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The need for regulations to comply with the new Data Protection Law in Ecuador

Ricardo Chica Reino

Ricardo Chica Reino

When talking about personal data, it is essential to study its value, importance, and transversality. Personal data is relevant for the design and architecture of communication technologies; however, we must not ignore its scope of protection. The inappropriate processing of personal data affects the effectiveness of public and private management and the constitutional rights of natural persons. In 2019, Ecuador witnessed one of the worst leaks of sensitive personal information in Latin America. It was a server that did not meet the established security requirements and was managed by Novaestrat, an Ecuadorian marketing and analysis company. It involved 18GB of data, spread across various files, including names, financial information, and civil data for up to 20 million people.


After this event, various strategic actors from civil society made up of non-governmental organizations, academic researchers, and the media emphasized the need for a data protection law in Ecuador. This alliance argued that it was necessary that Ecuador have dedicated legislation that regulate the collection, storage, use, communication, or transfer of personal data. One of the purposes of personal data legislation is to promote innovation, economic development, and the free flow of data.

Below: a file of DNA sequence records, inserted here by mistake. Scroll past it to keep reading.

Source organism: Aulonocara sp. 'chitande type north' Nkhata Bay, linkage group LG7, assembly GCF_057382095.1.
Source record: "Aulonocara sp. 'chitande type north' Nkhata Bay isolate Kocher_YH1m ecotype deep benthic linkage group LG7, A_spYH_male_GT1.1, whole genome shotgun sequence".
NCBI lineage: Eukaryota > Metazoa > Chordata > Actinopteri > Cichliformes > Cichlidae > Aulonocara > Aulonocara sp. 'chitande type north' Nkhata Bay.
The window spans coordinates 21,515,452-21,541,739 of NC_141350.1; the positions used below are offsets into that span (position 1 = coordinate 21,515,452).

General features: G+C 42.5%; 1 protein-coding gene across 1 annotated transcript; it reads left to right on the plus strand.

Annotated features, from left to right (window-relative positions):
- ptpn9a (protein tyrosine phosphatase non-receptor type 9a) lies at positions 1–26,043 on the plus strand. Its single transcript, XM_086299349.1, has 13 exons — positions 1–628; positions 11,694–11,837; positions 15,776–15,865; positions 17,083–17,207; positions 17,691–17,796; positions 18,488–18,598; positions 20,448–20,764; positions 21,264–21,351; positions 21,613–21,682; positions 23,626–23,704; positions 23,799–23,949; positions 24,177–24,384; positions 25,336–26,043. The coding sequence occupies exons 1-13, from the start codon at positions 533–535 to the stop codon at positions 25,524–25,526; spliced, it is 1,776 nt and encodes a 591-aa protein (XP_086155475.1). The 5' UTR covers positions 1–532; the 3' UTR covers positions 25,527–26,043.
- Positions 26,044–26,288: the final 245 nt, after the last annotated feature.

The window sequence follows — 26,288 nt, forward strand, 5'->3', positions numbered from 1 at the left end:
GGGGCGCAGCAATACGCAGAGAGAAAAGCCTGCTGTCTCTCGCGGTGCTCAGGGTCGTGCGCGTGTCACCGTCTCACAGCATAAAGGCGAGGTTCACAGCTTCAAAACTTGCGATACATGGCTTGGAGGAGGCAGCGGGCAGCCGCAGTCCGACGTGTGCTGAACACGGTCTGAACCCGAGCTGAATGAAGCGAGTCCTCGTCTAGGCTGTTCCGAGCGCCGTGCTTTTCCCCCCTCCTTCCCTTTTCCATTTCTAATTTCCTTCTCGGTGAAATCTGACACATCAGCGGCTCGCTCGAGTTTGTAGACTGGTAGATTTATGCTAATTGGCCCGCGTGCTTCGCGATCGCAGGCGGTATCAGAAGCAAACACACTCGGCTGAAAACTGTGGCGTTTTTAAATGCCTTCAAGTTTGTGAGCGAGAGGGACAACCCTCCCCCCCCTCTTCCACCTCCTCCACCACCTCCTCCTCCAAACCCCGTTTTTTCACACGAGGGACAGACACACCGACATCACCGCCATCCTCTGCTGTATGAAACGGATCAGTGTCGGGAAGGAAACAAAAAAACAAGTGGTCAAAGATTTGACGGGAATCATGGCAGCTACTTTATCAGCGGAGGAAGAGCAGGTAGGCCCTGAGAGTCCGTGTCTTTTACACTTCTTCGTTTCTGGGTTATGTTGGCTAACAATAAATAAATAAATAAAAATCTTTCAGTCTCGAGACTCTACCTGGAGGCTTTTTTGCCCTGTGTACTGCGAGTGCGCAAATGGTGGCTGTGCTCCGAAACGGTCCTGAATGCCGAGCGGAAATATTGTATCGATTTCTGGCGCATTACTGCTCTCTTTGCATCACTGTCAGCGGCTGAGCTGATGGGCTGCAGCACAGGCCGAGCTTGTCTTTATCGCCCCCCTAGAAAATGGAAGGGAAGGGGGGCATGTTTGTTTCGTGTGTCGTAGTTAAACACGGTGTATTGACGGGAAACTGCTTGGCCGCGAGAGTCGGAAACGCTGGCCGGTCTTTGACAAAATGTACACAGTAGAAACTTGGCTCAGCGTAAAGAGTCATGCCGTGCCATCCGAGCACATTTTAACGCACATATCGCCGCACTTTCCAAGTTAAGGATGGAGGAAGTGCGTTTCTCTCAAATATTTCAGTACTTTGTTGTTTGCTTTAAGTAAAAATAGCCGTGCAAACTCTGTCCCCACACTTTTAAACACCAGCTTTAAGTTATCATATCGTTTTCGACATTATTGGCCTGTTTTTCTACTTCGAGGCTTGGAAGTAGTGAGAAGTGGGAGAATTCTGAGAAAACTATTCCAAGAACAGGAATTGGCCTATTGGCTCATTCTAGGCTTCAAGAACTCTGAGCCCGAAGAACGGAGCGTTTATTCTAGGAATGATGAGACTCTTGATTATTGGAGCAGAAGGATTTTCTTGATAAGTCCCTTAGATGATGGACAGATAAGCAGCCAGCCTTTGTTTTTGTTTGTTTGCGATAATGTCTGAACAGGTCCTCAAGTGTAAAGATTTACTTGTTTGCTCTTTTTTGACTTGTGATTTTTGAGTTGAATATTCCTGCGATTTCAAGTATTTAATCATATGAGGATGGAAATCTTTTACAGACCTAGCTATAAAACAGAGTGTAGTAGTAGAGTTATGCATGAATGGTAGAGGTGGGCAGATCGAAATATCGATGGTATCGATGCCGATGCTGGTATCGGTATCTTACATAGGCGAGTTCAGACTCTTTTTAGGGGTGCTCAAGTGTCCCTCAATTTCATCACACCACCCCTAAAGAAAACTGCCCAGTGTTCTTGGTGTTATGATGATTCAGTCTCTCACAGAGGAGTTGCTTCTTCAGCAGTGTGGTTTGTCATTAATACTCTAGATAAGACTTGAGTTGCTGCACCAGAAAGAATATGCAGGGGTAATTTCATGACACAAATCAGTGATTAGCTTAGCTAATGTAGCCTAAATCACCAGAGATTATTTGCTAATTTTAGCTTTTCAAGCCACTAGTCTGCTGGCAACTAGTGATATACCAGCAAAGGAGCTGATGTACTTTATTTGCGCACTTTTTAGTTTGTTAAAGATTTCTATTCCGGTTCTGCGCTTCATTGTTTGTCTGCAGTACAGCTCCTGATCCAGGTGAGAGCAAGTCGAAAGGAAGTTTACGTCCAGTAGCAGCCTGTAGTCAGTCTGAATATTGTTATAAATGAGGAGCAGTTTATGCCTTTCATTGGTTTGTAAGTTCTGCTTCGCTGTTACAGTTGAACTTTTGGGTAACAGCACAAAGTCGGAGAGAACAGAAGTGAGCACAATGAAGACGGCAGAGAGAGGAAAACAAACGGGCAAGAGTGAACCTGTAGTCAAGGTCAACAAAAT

After a collective advocacy process and two draft laws, Ecuador approved its first personal data law. On May 26, 2021, the Organic Law on Personal Data Protection (LOPDP for its acronym in Spanish) was approved. The Law determines that those in charge of processing the information have two years to adapt to Ecuador’s new personal data protection regime. The Law also establishes the spirit and the rules that will apply to the government and digital economy, and now, they have to be made operational in an efficient and enforceable way. However, a law is not enough to effectively guarantee the transversal rights of the holders of personal data. Therefore, it is necessary to issue a Regulation that makes the Law effective. Currently, Ecuador is in a new phase of this process, defining the fundamental elements that the LOPDP regulatory decree must integrate.